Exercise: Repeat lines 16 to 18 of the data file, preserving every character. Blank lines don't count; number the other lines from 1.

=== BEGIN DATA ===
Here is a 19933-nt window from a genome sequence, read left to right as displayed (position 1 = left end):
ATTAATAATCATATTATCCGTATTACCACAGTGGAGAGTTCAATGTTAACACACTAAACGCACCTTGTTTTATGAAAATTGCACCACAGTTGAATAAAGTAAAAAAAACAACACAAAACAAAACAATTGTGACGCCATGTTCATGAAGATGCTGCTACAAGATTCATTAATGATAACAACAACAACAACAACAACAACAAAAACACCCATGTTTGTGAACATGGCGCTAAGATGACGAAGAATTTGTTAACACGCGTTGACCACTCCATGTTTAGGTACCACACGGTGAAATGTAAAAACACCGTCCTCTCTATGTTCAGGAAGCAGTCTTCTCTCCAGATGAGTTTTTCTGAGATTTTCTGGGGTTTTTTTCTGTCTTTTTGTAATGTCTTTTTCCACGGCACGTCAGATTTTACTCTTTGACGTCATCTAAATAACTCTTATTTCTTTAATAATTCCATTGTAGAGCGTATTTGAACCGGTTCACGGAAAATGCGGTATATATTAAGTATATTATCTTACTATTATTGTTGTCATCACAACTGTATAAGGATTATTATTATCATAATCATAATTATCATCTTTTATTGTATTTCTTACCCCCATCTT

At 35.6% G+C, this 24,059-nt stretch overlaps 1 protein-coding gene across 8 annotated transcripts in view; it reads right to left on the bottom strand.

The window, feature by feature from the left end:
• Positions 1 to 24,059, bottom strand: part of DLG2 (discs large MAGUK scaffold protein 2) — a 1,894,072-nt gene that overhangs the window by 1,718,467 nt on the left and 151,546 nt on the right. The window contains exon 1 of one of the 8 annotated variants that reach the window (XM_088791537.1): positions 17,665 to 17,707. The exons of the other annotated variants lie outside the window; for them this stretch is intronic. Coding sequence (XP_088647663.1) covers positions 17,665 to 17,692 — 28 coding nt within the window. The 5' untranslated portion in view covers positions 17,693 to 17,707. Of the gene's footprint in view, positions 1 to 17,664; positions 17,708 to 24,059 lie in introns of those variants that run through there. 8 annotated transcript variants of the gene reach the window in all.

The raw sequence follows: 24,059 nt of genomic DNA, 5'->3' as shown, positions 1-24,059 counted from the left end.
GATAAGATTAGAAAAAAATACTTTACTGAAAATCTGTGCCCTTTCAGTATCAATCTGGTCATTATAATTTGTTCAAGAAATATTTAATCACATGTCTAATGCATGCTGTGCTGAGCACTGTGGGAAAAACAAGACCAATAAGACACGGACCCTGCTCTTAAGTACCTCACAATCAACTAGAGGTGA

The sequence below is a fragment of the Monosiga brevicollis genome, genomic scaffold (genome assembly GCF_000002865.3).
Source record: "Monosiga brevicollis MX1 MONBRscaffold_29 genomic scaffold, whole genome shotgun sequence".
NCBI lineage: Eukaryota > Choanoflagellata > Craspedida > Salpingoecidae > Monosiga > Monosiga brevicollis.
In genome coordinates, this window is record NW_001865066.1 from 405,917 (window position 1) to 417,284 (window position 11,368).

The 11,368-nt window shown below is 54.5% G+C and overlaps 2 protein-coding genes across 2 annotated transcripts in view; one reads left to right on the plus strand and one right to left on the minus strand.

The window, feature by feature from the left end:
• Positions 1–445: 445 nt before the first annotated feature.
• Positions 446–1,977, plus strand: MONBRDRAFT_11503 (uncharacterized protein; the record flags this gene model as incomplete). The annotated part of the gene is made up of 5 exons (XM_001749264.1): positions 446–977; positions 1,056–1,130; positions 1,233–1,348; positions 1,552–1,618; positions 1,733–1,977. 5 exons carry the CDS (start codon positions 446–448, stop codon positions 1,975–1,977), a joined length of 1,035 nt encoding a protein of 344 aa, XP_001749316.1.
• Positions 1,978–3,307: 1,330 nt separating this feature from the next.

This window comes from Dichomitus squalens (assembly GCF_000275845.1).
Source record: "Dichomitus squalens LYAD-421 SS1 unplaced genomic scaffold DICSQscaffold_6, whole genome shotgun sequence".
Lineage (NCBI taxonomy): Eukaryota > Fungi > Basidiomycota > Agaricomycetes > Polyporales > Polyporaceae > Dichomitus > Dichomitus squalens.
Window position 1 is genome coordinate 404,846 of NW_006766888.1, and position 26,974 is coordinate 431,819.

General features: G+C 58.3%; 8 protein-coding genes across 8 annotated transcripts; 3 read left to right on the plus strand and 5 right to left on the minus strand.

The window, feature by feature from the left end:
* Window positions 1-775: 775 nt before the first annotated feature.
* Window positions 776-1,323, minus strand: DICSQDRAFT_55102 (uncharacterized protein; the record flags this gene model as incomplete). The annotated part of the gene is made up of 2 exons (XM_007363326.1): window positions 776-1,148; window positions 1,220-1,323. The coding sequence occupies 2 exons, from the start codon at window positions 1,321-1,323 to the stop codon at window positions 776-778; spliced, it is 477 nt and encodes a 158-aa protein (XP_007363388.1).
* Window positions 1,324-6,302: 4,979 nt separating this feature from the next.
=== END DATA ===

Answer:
• Positions 1,978–3,307: 1,330 nt separating this feature from the next.

This window comes from Dichomitus squalens (assembly GCF_000275845.1).
Source record: "Dichomitus squalens LYAD-421 SS1 unplaced genomic scaffold DICSQscaffold_6, whole genome shotgun sequence".